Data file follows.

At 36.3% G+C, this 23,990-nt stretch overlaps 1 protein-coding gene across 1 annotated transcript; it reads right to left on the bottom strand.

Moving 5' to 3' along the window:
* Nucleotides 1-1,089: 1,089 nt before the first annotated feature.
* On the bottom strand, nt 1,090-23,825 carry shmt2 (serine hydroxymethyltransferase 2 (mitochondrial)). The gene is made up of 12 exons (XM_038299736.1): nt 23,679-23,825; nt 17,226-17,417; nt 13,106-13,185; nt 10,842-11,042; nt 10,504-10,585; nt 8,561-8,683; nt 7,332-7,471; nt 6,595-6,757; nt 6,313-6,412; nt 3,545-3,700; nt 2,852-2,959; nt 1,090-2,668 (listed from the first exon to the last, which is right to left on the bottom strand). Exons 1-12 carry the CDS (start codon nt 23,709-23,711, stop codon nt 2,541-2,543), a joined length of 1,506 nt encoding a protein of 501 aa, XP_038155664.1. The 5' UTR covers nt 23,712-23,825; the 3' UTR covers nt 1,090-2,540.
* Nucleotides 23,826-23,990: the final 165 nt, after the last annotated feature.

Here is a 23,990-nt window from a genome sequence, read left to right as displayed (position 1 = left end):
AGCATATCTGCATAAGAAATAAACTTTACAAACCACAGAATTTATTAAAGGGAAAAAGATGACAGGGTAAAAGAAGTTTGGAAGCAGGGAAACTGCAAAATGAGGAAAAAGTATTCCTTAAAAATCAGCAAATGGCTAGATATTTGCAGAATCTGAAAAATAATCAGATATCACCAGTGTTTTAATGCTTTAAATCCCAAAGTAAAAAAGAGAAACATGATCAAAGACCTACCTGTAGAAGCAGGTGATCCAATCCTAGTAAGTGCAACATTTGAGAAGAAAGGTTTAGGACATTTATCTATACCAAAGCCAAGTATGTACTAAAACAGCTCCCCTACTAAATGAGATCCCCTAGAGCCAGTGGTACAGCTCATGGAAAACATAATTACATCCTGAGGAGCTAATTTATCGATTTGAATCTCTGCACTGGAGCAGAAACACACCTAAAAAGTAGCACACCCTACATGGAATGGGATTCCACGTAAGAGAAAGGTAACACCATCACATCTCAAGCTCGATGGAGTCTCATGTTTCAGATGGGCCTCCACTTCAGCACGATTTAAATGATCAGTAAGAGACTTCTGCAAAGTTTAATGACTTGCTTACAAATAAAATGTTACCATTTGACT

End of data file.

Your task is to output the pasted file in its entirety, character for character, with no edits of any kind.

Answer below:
At 36.3% G+C, this 23,990-nt stretch overlaps 1 protein-coding gene across 1 annotated transcript; it reads right to left on the bottom strand.

Moving 5' to 3' along the window:
* Nucleotides 1-1,089: 1,089 nt before the first annotated feature.
* On the bottom strand, nt 1,090-23,825 carry shmt2 (serine hydroxymethyltransferase 2 (mitochondrial)). The gene is made up of 12 exons (XM_038299736.1): nt 23,679-23,825; nt 17,226-17,417; nt 13,106-13,185; nt 10,842-11,042; nt 10,504-10,585; nt 8,561-8,683; nt 7,332-7,471; nt 6,595-6,757; nt 6,313-6,412; nt 3,545-3,700; nt 2,852-2,959; nt 1,090-2,668 (listed from the first exon to the last, which is right to left on the bottom strand). Exons 1-12 carry the CDS (start codon nt 23,709-23,711, stop codon nt 2,541-2,543), a joined length of 1,506 nt encoding a protein of 501 aa, XP_038155664.1. The 5' UTR covers nt 23,712-23,825; the 3' UTR covers nt 1,090-2,540.
* Nucleotides 23,826-23,990: the final 165 nt, after the last annotated feature.

Here is a 23,990-nt window from a genome sequence, read left to right as displayed (position 1 = left end):
AGCATATCTGCATAAGAAATAAACTTTACAAACCACAGAATTTATTAAAGGGAAAAAGATGACAGGGTAAAAGAAGTTTGGAAGCAGGGAAACTGCAAAATGAGGAAAAAGTATTCCTTAAAAATCAGCAAATGGCTAGATATTTGCAGAATCTGAAAAATAATCAGATATCACCAGTGTTTTAATGCTTTAAATCCCAAAGTAAAAAAGAGAAACATGATCAAAGACCTACCTGTAGAAGCAGGTGATCCAATCCTAGTAAGTGCAACATTTGAGAAGAAAGGTTTAGGACATTTATCTATACCAAAGCCAAGTATGTACTAAAACAGCTCCCCTACTAAATGAGATCCCCTAGAGCCAGTGGTACAGCTCATGGAAAACATAATTACATCCTGAGGAGCTAATTTATCGATTTGAATCTCTGCACTGGAGCAGAAACACACCTAAAAAGTAGCACACCCTACATGGAATGGGATTCCACGTAAGAGAAAGGTAACACCATCACATCTCAAGCTCGATGGAGTCTCATGTTTCAGATGGGCCTCCACTTCAGCACGATTTAAATGATCAGTAAGAGACTTCTGCAAAGTTTAATGACTTGCTTACAAATAAAATGTTACCATTTGACT